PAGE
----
Marshall Barber -- Chief Financial Officer

Thank you, Jim. It is true that thus far, Mother Nature has dealt us a challenging year. However, the sheer size and continued growth of our active pass base and all-season dining program, along with focus on managing our cost base, has helped us keep our business stable and growing. During normal weather days, park attendance continued to meet or exceed our growth expectations. And as our membership, dining, and international licensing programs continue to grow, a larger portion of our revenue base is spread more evenly throughout the calendar year on a recurring basis.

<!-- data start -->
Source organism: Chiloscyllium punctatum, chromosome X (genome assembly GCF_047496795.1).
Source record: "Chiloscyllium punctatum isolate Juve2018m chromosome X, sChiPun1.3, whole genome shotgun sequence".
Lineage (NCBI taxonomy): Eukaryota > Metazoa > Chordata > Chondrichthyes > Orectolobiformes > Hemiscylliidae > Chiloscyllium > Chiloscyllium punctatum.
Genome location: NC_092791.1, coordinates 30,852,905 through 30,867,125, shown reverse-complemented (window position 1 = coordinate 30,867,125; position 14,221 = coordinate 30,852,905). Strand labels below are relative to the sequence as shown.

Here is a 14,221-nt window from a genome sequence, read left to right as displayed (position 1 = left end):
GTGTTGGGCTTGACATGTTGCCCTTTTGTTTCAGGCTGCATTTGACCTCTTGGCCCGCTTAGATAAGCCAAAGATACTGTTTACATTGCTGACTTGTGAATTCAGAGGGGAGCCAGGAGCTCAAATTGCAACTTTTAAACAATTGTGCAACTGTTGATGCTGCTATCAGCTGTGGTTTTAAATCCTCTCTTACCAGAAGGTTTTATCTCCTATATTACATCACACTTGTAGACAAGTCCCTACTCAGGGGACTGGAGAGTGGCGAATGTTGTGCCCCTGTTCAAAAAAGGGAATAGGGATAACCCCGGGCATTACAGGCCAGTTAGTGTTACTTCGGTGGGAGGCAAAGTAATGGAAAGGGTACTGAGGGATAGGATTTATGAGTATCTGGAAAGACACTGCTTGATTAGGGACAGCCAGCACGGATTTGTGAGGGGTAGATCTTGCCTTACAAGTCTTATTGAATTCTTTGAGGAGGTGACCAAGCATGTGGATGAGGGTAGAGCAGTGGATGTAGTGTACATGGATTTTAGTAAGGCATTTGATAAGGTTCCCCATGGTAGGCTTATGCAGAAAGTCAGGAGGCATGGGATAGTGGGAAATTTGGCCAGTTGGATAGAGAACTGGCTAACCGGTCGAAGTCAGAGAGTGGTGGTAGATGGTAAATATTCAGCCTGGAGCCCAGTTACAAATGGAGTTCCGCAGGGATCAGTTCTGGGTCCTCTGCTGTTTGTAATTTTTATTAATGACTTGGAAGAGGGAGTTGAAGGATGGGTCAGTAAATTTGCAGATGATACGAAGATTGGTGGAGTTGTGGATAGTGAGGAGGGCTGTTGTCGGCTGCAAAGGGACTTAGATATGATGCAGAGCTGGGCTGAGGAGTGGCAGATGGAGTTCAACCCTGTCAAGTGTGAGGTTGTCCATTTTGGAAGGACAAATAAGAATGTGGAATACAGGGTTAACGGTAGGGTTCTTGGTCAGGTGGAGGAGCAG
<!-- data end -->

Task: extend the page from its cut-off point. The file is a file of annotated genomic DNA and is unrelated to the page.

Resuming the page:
In the third quarter, year over year total revenue was up $23 million, or 4%, as a result of the 3% increase in attendance, a two million dollar or 23% growth in international licensing revenue, and a two million dollar benefit from foreign currency translation. On a guest spending per capita basis for the quarter, we were up $0.71, or 2% to prior year. Admissions per capita spending was up $0.91, or 4%, while in-park spending was down $0.20, or 1% to prior year, due to the higher mix of season pass and waterpark attendance. On a year-to-date basis, revenue is up $22 million, or 2%, driven primarily by a 2% increase in attendance and a 31% increase in international licensing revenue. Guest spending per capita was roughly flat to prior year, as a stronger mix of season pass and waterpark attendance offset ticket price increases.